|Institution:||University of Newcastle|
|Keywords:||microRNA; neurons; gene regulation; synaptic plasticity; subcellular localisation|
|Full text PDF:||http://hdl.handle.net/1959.13/1059848|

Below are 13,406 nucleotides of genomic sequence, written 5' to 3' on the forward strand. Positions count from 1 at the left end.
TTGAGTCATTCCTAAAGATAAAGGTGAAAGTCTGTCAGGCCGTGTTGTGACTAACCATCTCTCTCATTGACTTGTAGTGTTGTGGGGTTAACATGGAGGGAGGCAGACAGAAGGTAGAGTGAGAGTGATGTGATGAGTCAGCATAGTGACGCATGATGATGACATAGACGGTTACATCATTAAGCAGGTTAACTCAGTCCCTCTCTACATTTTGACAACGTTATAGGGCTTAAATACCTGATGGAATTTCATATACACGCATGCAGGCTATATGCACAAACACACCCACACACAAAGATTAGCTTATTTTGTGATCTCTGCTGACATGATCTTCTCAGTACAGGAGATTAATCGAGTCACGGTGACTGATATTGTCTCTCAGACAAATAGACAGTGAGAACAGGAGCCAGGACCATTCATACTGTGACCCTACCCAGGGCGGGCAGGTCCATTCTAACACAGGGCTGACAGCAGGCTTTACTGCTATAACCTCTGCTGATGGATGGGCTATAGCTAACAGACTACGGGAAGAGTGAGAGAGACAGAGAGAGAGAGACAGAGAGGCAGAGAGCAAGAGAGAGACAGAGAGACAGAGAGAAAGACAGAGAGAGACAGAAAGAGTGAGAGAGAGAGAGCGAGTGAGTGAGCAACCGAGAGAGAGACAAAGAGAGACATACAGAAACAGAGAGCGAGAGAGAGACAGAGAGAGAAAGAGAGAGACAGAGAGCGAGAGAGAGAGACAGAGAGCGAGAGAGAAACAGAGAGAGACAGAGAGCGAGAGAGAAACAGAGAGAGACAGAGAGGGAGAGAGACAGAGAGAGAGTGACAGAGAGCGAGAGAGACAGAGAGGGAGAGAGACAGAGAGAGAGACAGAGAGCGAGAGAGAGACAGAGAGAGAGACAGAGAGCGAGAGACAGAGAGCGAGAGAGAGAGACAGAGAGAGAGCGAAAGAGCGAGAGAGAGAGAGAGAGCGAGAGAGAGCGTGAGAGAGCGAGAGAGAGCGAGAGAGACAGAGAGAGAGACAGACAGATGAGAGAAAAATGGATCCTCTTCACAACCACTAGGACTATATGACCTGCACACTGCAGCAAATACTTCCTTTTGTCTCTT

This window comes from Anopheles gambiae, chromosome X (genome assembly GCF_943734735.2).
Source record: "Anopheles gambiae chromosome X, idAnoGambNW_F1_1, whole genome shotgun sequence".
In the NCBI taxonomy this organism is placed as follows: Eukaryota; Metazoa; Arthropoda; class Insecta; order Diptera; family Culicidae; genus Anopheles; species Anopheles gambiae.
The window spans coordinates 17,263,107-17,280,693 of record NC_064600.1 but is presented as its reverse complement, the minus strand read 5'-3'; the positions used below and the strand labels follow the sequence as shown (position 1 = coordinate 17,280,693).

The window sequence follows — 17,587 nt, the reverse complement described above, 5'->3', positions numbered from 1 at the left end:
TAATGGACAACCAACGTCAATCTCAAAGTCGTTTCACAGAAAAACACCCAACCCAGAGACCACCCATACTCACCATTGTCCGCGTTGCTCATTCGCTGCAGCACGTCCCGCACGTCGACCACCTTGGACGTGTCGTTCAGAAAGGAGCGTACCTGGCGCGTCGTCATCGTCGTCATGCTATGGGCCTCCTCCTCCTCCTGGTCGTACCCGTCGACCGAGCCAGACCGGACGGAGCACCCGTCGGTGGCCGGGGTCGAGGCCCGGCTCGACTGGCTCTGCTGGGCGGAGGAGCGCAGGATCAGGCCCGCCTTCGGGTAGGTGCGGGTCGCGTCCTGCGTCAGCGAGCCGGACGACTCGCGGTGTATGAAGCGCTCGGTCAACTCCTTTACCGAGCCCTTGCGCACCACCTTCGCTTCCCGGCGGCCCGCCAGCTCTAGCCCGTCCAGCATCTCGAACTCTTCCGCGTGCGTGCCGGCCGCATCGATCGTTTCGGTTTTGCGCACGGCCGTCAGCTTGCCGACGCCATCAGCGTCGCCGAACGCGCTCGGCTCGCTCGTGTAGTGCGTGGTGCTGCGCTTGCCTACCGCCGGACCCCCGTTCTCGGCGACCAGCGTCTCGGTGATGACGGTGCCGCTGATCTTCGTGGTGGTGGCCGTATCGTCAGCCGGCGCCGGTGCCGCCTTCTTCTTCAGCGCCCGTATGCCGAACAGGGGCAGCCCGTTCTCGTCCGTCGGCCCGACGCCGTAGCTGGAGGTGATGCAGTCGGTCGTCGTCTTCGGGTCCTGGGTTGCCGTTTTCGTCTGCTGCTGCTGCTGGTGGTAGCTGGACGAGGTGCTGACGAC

Research Doctorate - Doctor of Philosophy (PhD) The phenomenon of synaptic plasticity in neurons is poorly understood, but is known to rely on appropriate temporo-spatial availability of mRNA. The complexity of neuronal cytoarchitecture necessitates an exquisite regulatory matrix that begins with the establishment of subcellular compartments during differentiation, however the molecular mechanisms that support trafficking and translational control are not well defined. The class of short, non-coding RNA molecules known as microRNA (miRNA) have well-established roles in neuronal differentiation and development, and growing evidence suggests that miRNA-mediated post-transcriptional gene silencing (PTGS) may be an important mediator of synaptic plasticity. To investigate this in a human genetic context, techniques were established for isolating distinct subcellular fractions of the SH-SY5Y neuroblastoma cell line and examining genome-wide miRNA and mRNA responses to neuronal cues such as differentiation and depolarisation. These studies identified a pattern of activity-associated miRNA expression changes unique to the neurites that was revealed to be connected to the release of exosomes from this compartment. Interestingly, some miRNA were found to be preferentially enriched in the nucleus. A motif detected within these sequences lead to the unexpected identification of putative transcription factor binding elements within their precursors, showing support for novel roles of miRNA outside PTGS. Connecting these findings was the unanticipated contribution of primate-specific miRNA, resulting in significant ontological enrichment of neuronal functionality. This demonstrates the importance and relevance of these cells as a vehicle for explicating the mechanisms underlying higher brain functions. Ultimately, substantial evidence was obtained to support a role for miRNA and the components of PTGS in the functional compartmentalisation of neurons and the response to activity, though further methodological developments are required to elaborate the novel mechanisms of miRNA function and investigate the direct contribution of miRNA-mediated PTGS to enabling real-time, activity-driven synaptic modification.